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November 19, 2014

I’ve discussed bits and pieces of this subject before but I know many of you have no intention of scrolling through all 189 of my posts, as much as I’d love to have you do that! In any event, since I’m working on rolling out Meleena’s Adventures – Treasure Of The Umbrunna, I’ll pass on a comprehensive version of how to build your world, and how I did mine, as an example.


Whatever you do, make your story real for your genre. If you’re going to bend rules, then bend them consistently, but be wary of stretching them too far so you don’t alienate your audience. Gentle, versus overt usually works best.

Though there’s a certain amount of world-building involved with any genre, when it comes to reality-based ones, in other words, those that are not fantasy or far-out science fiction, that world-building is minimal because most of the work is already done for you. What it amounts to is basically research of real locations, history and science.

On the other hand, with fantasy and far-out science fiction, normal rules don’t apply. It’s up to you to make up the locations, history and science.


A smart writer will develop an encyclopedia as they create. This file, which may eventually become a glossary in the book, or books (if it’s a series), can be broken down into sections. What I’m not including, which should be a part of any story for consistency, are places and characters. Below are examples of things to consider when building your world.


The geography is the physical layout of the world where the story takes place. It’s a continent, planet, solar system, maybe just restricted to a forest or dale somewhere. That place needs to be set up and you need to build it from the ground up. It may be one climate, one terrain, or have a range. If you create the setting beforehand, you can refer to it as you write the story. Or, like me, I write the story first and add the details to the description in the encyclopedia. Then when the need arises, I refer to the encyclopedia to keep me straight later on. In the case of Meleena’s Adventures, her continent is Gallin and she starts out in Bug Flat. Her adventures take her all over, and I have a crude map drawn that may or may not get a full artistic treatment later. People love maps, so that’s a consideration.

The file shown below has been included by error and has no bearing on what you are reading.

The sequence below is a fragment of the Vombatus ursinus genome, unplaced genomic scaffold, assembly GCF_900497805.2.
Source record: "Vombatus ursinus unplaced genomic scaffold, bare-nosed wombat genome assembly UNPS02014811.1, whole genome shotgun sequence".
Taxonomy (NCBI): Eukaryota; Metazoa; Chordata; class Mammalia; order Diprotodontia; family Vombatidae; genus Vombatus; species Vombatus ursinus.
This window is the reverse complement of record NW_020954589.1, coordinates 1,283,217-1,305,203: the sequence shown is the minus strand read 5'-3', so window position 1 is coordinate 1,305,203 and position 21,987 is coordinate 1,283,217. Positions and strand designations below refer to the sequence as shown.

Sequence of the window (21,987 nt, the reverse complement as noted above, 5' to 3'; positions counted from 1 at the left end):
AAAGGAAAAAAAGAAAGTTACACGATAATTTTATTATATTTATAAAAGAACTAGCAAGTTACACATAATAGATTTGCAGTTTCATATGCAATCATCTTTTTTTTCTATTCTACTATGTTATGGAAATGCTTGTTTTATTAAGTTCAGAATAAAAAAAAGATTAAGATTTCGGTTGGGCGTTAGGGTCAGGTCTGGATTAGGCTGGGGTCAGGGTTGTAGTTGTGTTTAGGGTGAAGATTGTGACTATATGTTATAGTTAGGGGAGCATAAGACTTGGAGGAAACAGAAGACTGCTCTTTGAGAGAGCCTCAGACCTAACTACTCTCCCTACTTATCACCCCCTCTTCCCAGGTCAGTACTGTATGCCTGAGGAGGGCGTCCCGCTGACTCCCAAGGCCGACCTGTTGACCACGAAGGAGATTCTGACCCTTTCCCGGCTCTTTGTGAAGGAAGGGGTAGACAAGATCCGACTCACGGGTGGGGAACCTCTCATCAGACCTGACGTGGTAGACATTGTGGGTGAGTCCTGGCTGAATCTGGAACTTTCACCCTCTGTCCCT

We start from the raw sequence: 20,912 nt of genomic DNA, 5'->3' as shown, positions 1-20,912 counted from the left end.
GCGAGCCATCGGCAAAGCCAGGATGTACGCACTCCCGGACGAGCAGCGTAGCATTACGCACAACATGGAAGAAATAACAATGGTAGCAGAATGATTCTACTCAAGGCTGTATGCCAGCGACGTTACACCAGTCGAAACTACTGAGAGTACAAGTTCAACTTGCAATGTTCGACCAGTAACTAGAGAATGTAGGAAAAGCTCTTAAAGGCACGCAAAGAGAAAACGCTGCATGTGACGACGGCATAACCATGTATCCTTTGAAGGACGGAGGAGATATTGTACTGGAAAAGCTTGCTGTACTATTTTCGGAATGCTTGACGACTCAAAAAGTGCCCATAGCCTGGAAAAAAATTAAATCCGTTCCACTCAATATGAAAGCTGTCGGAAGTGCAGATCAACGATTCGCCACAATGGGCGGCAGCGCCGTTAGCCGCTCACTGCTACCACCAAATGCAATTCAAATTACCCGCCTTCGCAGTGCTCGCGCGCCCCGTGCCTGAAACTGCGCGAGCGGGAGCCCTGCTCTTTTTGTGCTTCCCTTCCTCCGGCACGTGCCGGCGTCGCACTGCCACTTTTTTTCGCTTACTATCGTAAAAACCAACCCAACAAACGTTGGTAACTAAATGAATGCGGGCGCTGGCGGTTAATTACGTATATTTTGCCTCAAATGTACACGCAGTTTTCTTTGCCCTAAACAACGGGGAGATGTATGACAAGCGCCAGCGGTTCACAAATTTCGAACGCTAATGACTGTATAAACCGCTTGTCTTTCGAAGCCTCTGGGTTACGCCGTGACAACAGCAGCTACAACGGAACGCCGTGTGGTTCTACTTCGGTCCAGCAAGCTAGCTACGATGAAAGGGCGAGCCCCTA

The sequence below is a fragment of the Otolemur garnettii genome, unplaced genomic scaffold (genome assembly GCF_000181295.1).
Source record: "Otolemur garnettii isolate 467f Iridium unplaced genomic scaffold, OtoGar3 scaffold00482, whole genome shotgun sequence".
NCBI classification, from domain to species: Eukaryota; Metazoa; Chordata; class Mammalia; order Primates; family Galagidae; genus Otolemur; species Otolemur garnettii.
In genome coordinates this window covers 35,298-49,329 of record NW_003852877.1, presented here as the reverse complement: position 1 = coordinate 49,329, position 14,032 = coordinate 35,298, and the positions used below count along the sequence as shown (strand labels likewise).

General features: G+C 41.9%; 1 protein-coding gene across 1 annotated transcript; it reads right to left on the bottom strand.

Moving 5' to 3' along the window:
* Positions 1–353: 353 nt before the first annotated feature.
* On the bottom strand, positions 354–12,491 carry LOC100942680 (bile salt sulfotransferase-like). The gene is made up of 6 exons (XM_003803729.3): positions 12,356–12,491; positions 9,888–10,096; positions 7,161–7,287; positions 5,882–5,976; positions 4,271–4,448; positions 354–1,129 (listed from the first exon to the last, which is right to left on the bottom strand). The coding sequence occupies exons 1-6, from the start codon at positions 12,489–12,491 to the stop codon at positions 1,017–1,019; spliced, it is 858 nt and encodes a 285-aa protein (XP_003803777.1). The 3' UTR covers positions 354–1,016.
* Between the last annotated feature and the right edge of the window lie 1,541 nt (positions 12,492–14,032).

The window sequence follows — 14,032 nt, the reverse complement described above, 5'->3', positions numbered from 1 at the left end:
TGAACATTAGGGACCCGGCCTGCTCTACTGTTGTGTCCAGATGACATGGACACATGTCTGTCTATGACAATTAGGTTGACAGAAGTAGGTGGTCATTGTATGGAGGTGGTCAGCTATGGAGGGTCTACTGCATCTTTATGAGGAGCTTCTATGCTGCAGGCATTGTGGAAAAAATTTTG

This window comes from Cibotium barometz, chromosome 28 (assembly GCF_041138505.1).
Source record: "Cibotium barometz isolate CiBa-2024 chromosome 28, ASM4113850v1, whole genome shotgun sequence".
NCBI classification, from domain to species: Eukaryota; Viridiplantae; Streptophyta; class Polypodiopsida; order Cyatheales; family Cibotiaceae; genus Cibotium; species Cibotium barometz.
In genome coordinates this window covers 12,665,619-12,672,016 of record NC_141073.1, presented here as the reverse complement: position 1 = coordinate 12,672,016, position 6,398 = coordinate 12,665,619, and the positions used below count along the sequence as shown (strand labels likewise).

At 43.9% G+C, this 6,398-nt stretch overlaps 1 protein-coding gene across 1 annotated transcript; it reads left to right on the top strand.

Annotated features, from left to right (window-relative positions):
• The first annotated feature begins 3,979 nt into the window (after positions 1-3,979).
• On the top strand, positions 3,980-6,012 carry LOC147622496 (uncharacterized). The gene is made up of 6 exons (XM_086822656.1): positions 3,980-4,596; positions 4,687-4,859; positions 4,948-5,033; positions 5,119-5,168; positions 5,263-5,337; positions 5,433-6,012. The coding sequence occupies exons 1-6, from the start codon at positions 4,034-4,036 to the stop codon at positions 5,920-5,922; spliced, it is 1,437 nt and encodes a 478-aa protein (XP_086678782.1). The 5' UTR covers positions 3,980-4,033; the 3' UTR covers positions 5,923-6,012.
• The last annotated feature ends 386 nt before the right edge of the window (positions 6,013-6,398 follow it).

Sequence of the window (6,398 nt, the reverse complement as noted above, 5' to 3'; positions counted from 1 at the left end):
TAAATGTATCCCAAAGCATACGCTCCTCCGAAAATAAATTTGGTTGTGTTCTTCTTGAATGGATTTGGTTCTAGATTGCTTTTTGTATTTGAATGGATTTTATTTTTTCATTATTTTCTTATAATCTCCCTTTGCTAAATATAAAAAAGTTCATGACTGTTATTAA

No world can go without some form of plant life. Even the most lifeless world would be completely boring for the reader without some form of trees, bushes or whatever. Sure, in a sci-fi story, there can be lifeless moon settings, but the story would be quite dull if that was the main world, unless the story took place inside a habitat. Then, inside the habitat, there would be something, hydroponic gardens or whatever. Of course, there are exceptions. Meleena’s world is full of many plants found on Earth, but just as numerous are species that are way out there. They defy physics, or any botanical principles. They’re my rules.


This is where you populate your world with animals and/or monsters, or as I call them, icky bugs. You can have just plain normal critters, slightly modified animals, or completely alien beasts and anything in-between. These creatures can either comply with real physics or you can break all the rules. Keep in mind that if you break all the rules, be consistent. Don’t try to get too technical with explaining why because that will get you in trouble with the people that know better!

The icky bugs in Meleena’s Adventures are all over the map. Many are inspired by the D&D creatures of the 80’s, but many I just pulled out of the air. Some are even inspired by the old B-movies from the 50’s. The last thing I’d try to do is apply real physics or biology to them and I don’t try to explain the physics behind them. I know better. THIS IS MELEENA’S WORLD!


I use that term loosely, because that not only includes the indigenous populations of your world, but the characters. Most characters in stories either have to be human, humanoid, or at least some form that we humans can relate to. Your hero can be a four armed Slurg from Zot as long as she can relate to us as humans, with feelings and emotions. Meleena’s characters are a mix of races including Dwarves, Elves, humans, half-bugs, half-rats and other humanoids of races I leave deliberately vague, just to keep things intriguing. This world is meant to be that way. Your world should be also, but it can be based on reality as well, with just a touch of the fantastical.